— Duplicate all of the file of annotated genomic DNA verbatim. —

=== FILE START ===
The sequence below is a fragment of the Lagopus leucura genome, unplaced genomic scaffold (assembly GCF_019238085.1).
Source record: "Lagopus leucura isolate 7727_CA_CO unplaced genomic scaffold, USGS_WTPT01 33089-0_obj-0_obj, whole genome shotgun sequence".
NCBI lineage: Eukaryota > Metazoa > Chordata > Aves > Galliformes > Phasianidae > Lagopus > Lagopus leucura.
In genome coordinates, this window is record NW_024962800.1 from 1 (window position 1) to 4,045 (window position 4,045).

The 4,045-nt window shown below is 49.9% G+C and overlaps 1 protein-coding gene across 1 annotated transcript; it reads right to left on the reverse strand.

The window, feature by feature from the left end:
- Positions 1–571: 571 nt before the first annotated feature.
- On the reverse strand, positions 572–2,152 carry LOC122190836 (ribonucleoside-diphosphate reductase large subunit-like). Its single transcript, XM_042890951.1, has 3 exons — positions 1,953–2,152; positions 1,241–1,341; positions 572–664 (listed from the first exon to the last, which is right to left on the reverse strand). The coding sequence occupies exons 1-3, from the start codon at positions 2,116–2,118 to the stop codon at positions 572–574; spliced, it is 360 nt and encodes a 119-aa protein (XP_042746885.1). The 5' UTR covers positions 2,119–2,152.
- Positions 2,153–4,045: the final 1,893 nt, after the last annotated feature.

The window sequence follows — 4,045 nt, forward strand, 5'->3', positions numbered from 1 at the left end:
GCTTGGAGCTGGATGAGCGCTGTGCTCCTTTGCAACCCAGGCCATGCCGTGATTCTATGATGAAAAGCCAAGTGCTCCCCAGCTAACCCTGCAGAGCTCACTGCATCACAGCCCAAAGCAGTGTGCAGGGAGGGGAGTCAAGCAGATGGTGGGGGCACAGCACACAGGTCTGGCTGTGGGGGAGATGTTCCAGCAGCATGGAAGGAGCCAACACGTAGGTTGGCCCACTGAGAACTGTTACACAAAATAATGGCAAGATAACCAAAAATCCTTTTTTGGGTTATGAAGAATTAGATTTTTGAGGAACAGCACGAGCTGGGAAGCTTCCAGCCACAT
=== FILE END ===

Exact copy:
The sequence below is a fragment of the Lagopus leucura genome, unplaced genomic scaffold (assembly GCF_019238085.1).
Source record: "Lagopus leucura isolate 7727_CA_CO unplaced genomic scaffold, USGS_WTPT01 33089-0_obj-0_obj, whole genome shotgun sequence".
NCBI lineage: Eukaryota > Metazoa > Chordata > Aves > Galliformes > Phasianidae > Lagopus > Lagopus leucura.
In genome coordinates, this window is record NW_024962800.1 from 1 (window position 1) to 4,045 (window position 4,045).

The 4,045-nt window shown below is 49.9% G+C and overlaps 1 protein-coding gene across 1 annotated transcript; it reads right to left on the reverse strand.

The window, feature by feature from the left end:
- Positions 1–571: 571 nt before the first annotated feature.
- On the reverse strand, positions 572–2,152 carry LOC122190836 (ribonucleoside-diphosphate reductase large subunit-like). Its single transcript, XM_042890951.1, has 3 exons — positions 1,953–2,152; positions 1,241–1,341; positions 572–664 (listed from the first exon to the last, which is right to left on the reverse strand). The coding sequence occupies exons 1-3, from the start codon at positions 2,116–2,118 to the stop codon at positions 572–574; spliced, it is 360 nt and encodes a 119-aa protein (XP_042746885.1). The 5' UTR covers positions 2,119–2,152.
- Positions 2,153–4,045: the final 1,893 nt, after the last annotated feature.

The window sequence follows — 4,045 nt, forward strand, 5'->3', positions numbered from 1 at the left end:
GCTTGGAGCTGGATGAGCGCTGTGCTCCTTTGCAACCCAGGCCATGCCGTGATTCTATGATGAAAAGCCAAGTGCTCCCCAGCTAACCCTGCAGAGCTCACTGCATCACAGCCCAAAGCAGTGTGCAGGGAGGGGAGTCAAGCAGATGGTGGGGGCACAGCACACAGGTCTGGCTGTGGGGGAGATGTTCCAGCAGCATGGAAGGAGCCAACACGTAGGTTGGCCCACTGAGAACTGTTACACAAAATAATGGCAAGATAACCAAAAATCCTTTTTTGGGTTATGAAGAATTAGATTTTTGAGGAACAGCACGAGCTGGGAAGCTTCCAGCCACAT